Three is the New Two

Waaah!

“What if he is an asshole forever?” my hubby bemoans as we drive home with a thrashing, screeching three-year-old strapped into the car.

“I’m sure it’s just a phase,” I reassure myself nervously.

This was our first child, so I was not at all sure that this was a phase.  After all, I had no comparison, no guarantee that he wouldn’t always be the raging, angry, menacing, tantruming, spitting, screaming, hateful asshole he had been embodying for the last month.

What had changed in the last month?  What had happened to our sweet baby?  We’d made it through the terrible twos relatively unscathed.  It was supposed to be easy sailing between now and adolescence, right?

The man who coined the term “the terrible twos” must have moved abroad for the entirety of his child’s third year.

Of course my precious boy had had outbursts when he was two, but nothing that had prepared me for what began one week after my boy’s third birthday.

After a rushed mission through Target with my grouchy son strapped into the cart, we stood in a slow moving checkout line.  Leo was growing more and more agitated, wiggling and whining, begging to be let out of what must, to him, have been the equivalent of water boarding.  Mind you, this assumption is based solely on his reaction to confinement in the cart.  I refused his requests as we were almost at the head of the line, but my repeated denials only enraged the little prince further.

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Just as the cashier began to scan our items, the dam containing the rage held within the tiny body of my three-year-old broke wide and a gush of profanity was released.  His adorable little rosebuds lips open and his squeak of a voice screams, “MOTHER FUCKER! MOTHER FUCKER! MOTHER FUCKER!”

I am literally stunned into silence, awestruck by the filth flowing freely from his miniscule vocal cords.  “MOTHER FUCKER! MOTHER FUCKER! MOTHER FUCKER!”

Holy fuck! Where the hell did he learn that kind of despicable language?  Certainly not from me!  What the shit am I supposed to do about this?  I can’t just ignore it.  Oh, bloody fuck in a fuck hole, everyone is staring.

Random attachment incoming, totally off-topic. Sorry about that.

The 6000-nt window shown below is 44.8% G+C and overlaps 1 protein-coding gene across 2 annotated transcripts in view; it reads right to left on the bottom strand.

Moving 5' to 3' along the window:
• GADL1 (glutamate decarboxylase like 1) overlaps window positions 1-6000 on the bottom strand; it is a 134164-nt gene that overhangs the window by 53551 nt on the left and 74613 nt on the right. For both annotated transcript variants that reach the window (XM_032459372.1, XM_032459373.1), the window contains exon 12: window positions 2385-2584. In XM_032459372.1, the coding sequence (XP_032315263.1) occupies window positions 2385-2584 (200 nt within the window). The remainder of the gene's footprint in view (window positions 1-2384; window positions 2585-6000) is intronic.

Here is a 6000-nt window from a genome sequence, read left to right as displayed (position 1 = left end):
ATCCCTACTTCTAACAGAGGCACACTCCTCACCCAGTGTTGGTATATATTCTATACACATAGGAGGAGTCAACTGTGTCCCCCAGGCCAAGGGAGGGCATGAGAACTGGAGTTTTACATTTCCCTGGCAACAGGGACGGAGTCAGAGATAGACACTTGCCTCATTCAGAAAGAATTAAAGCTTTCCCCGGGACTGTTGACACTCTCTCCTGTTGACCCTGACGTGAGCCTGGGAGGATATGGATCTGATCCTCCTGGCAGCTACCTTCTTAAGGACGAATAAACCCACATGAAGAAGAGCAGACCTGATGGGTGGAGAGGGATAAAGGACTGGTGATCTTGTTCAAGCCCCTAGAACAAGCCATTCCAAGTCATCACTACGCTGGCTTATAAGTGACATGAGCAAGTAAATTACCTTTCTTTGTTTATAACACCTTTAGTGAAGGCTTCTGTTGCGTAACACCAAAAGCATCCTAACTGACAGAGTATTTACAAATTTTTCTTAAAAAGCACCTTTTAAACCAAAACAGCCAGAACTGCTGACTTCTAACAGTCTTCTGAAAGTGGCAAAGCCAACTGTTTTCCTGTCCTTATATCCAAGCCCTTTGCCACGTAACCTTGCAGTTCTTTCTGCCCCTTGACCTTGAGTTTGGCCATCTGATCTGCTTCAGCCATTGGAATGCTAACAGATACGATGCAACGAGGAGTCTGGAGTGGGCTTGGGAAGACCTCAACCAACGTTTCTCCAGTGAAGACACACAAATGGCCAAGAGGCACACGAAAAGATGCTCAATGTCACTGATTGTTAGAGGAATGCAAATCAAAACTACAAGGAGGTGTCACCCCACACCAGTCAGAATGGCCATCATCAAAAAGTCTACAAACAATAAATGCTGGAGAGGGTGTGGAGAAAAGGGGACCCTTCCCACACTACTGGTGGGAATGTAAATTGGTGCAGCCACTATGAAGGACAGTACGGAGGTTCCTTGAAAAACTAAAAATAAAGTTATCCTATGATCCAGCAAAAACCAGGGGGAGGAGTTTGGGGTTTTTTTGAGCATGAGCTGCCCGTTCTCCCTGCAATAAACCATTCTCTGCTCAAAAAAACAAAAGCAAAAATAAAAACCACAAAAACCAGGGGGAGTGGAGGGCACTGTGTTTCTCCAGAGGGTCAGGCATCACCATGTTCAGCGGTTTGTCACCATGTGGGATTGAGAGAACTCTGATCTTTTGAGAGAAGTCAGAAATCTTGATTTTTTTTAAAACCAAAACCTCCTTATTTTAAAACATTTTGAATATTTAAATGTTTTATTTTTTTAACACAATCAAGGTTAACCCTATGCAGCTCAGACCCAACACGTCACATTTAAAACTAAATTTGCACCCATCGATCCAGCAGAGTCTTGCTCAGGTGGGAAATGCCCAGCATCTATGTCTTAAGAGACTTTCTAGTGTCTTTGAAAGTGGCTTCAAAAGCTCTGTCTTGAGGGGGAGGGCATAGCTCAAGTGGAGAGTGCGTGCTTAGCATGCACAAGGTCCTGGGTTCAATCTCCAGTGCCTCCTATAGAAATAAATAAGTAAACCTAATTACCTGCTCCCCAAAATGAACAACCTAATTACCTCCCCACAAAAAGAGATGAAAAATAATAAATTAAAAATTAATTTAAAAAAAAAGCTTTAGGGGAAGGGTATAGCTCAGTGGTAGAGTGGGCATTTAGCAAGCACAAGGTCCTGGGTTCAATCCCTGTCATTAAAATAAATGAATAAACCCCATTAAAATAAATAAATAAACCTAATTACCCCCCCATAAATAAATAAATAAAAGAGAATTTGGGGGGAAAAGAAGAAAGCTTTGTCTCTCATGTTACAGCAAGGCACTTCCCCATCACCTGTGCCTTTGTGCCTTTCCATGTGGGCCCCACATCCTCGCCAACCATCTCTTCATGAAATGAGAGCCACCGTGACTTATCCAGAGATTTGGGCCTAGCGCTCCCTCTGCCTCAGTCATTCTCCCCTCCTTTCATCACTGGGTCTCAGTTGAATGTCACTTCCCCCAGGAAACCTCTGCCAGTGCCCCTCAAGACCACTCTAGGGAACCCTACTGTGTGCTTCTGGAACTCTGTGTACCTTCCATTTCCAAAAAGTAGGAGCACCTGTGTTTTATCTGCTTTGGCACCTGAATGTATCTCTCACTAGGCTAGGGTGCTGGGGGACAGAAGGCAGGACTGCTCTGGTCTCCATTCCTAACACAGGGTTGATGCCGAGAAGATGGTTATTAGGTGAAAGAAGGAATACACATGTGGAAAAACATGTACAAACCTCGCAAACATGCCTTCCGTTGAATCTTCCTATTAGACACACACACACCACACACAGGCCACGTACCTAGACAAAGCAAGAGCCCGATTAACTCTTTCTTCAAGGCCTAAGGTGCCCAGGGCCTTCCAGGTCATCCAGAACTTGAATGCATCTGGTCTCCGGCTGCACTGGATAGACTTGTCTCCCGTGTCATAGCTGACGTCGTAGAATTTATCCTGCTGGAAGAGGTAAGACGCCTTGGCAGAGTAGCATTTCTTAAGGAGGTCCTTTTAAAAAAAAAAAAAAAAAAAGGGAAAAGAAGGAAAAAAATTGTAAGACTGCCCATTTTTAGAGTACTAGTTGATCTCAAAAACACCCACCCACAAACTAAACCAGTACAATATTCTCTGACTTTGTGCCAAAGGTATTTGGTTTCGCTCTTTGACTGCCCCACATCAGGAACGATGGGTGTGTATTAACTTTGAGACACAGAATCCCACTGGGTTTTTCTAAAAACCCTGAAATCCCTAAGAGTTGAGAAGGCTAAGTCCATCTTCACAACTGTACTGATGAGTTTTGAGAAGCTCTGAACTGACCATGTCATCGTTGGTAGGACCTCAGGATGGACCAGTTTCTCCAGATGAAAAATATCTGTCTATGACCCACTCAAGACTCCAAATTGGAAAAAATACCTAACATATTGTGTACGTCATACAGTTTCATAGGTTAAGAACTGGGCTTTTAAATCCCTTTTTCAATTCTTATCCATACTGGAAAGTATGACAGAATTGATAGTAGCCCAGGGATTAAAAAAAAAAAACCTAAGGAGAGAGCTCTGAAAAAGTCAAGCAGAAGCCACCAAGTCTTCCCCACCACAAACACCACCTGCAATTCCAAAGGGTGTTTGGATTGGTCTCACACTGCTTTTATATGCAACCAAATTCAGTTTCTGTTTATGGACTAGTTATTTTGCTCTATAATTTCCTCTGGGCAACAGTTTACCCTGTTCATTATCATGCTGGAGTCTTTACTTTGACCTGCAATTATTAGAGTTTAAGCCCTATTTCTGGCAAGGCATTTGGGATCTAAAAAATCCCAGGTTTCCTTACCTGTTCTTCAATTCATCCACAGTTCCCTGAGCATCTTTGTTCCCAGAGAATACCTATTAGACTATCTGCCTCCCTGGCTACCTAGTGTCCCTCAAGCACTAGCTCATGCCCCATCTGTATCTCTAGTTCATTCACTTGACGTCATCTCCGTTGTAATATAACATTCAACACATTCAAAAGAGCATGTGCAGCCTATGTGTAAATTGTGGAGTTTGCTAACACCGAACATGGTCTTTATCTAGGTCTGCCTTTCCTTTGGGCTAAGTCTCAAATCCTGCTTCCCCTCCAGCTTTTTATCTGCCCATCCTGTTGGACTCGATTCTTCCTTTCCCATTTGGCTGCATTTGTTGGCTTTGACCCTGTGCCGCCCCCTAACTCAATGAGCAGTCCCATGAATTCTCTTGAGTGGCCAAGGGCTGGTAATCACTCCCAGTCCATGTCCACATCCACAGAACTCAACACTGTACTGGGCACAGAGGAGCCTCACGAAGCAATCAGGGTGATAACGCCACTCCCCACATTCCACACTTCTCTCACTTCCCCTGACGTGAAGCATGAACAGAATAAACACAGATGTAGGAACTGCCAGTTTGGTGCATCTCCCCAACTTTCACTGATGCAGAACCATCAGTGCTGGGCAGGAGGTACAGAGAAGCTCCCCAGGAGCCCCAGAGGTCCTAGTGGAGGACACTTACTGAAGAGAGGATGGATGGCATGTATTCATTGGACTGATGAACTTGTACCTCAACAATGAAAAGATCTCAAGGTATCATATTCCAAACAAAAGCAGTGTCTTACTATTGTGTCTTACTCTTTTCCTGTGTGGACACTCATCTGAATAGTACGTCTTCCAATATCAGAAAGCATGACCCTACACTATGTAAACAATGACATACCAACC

Pondering what action to take, I am distracted by a howling laugh.  The teenage cashier thinks this situation hilarious.  Did I mention that I am a high school teacher?  Because, I went full out teacher on that kid’s ass: “You think this is funny? You think it’s funny that a three-year-old boy is screaming profanity in a public place in order to manipulate his mother into giving him what he wants? This little boy looks up to you as a big kid, and your laughter only teaches him that this type of behavior is not only acceptable, but encouraged.  Shame on you!”

Granted, this anger may have been slightly misplaced.

The Target incident, as we now refer to it, is topped only by the battle of wills our three-year-old daughter, Cecily, fought with me over the fact that a pair of shoes we’d purchased did not fit.

“I WANT THEM! I WANT THEM! I WANT THEM!”

“I know you do, but they don’t fit. Let’s put on your sparkly pair.”

“NO! NO! I WANT THEM!!!!” she bellows as she thrashes wildly on the floor.  “I WANT THEM!” she screeches between heaving sobs.

This epically ridiculous battle continues for ten minutes as I struggle to shove her sparkle shoes onto her feet, all the while keeping an eye on the clock as I am now going to be late to work.  I foolishly forgot to schedule a 15 minute tantrum buffer.

“NO! I WANT TO DO IT! I WANT TO PUT MY SPARKLE SHOES ON BY MYSELF!”

“Okay, you do it then, but we need to hurry.”

“NO! NO! I WANT YOU TO DO IT! I WANT YOU TO PUT MY SHOES ON!”

“Then give me the shoes, and I will put them on,” I insist through gritted teeth.

“NO, NO, NO!!!!!!! I CAN DO IT! GET AWAY FROM ME! I CAN DO IT!”

I’ve reached my breaking point.  “I DON’T KNOW WHAT YOU WANT FROM ME, CECILY FRANCES. I have to go to work. I have to go,” I attempt to reason with her, in vain.  I shove the shoes onto her kicking feet, repeatedly pummeled by her flailing arms.  I stuff her under my arm (picture, if you will, a writhing, bellowing 28 pound football) and head out the front door.  Keep in mind, it is 6:15 a.m. on a frosty Winter’s morning.  It is pitch black and silent, as the majority of the neighbors are still snuggled cozily into their beds.  At least, they were.

I see the lights next door and those across the street flick on as I wrestle the still shrieking Cecily into my van.  I can only imagine that I must appear to be a kidnapper, struggling to abduct a frantic little victim.  But, no.  I can’t imagine any kidnapper would put up with this behavior.  I am simply trying to get my kid into a pair of shoes and into the damn car.